Laurel and Hardy in “Sons of the Desert”

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Today is the anniversary of the release date of the 1933 Laurel and Hardy feature Sons of the Desert, directed by William Seiter. 

This remains one of the all-time favorite Laurel and Hardy films among fans. As they often do, Laurel and Hardy play hen-pecked but rebellious husbands on a tight leash. Their wives here are played by Mae Busch and Dorothy Christy. In this film the boys are not literal “Sons of the Desert” (which can be a little confusing because in a couple of their comedies their characters join the French Foreign Legion). In this case, the “Sons of the Desert” refers to their fraternal lodge and the boys are just itching to their annual convention in Chicago. Naturally their wives won’t permit this, so the boys claim that Hardy is sick and must go to Honolulu for his health. (A hilarious irony — who wouldn’t prefer to go to Honolulu than Chicago?). In Chicago they woop it up with Charley Chase, at his comical best as an obnoxious drunken lodge brother from Texas). Then the newsreels begin to cause trouble. The wives learn that the ship their husbands were supposedly on has sunk. They grieve. Then later they see newsreels that show their husbands drunkenly cavorting at the convention in Chicago. They fume. The boys are busted. The wives allow them to hang themselves with lies upon their return before they throw them out. Their is an extended climax with Hardy on the roof at night during a rainstorm, just one of many Hardy rooftop sequences.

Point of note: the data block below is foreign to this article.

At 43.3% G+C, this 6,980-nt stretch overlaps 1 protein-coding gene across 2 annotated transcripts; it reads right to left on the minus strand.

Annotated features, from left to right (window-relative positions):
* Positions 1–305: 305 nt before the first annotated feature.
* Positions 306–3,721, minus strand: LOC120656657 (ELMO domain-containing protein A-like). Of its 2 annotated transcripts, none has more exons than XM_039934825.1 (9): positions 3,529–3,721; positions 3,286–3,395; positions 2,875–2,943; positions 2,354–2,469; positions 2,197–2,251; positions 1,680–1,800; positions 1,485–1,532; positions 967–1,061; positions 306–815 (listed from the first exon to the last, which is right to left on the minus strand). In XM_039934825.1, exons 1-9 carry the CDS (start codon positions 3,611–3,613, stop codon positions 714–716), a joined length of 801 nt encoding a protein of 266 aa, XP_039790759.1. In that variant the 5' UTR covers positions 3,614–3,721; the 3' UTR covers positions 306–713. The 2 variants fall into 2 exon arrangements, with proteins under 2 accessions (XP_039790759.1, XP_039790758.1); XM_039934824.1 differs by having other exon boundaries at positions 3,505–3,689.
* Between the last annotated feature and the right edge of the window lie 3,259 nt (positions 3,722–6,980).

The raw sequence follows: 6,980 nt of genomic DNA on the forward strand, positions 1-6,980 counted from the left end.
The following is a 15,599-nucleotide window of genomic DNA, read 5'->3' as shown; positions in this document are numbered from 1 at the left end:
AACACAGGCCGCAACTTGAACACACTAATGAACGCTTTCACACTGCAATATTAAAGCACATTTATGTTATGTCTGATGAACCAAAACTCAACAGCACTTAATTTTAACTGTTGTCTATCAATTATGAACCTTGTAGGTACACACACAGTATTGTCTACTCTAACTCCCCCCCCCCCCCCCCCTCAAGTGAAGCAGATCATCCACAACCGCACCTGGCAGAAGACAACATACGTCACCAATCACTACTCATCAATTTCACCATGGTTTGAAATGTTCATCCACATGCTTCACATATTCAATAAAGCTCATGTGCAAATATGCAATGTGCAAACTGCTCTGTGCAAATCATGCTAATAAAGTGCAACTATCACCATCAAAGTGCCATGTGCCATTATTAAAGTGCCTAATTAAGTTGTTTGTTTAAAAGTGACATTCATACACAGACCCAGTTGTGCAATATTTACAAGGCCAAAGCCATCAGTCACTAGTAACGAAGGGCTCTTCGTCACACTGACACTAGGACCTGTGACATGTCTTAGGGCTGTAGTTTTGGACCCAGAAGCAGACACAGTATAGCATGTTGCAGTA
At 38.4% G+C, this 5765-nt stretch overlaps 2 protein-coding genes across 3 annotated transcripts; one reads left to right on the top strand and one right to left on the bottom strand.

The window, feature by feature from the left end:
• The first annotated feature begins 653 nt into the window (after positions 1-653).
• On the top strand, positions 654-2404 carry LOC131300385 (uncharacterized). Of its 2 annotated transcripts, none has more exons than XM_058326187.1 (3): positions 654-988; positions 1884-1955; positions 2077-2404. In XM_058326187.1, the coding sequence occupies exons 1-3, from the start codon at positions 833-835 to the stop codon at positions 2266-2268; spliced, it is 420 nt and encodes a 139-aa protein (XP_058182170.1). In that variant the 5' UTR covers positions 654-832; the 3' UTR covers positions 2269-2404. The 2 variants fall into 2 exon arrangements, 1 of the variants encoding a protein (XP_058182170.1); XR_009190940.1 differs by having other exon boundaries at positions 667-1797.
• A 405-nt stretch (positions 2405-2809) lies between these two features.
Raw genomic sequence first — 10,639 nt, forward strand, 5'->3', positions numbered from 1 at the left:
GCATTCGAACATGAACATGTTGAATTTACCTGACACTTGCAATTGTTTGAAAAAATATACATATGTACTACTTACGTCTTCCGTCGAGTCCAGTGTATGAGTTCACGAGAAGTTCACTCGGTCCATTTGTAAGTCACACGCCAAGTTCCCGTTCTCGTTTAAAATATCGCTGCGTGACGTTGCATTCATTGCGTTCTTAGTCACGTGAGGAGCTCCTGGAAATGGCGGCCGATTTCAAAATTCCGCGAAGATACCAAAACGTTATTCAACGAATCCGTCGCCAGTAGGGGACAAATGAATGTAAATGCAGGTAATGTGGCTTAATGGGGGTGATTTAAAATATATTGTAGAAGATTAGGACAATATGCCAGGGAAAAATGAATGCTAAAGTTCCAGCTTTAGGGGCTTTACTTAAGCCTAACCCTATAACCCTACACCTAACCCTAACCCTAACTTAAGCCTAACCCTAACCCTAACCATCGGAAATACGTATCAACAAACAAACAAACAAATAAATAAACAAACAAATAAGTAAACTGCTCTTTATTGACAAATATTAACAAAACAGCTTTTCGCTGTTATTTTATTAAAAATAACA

This film is best known today for supplying the name of the international Laurel and Hardy society, one of the largest and heartiest of all movie star fan clubs. Learn more about the group here.

The premise of this film (and similar Laurel and Hardy comedies) had an extended reach, for it was much emulated by Jackie Gleason in the The Honeymooners in the early 1950s, and then later by Hanna Barbera on The Flintstones in the early 1960s.

For more on comedy film history please check out my new book: Chain of Fools: Silent Comedy and Its Legacies from Nickelodeons to Youtube, just released by Bear Manor Mediaalso available from amazon.com etc etc etcchain%20of%20fools%20cvr%20front%20only-500x500To find out about  the history of vaudevilleconsult No Applause, Just Throw Money: The Book That Made Vaudeville Famous, available at Amazon, Barnes and Noble, and wherever nutty books are sold.

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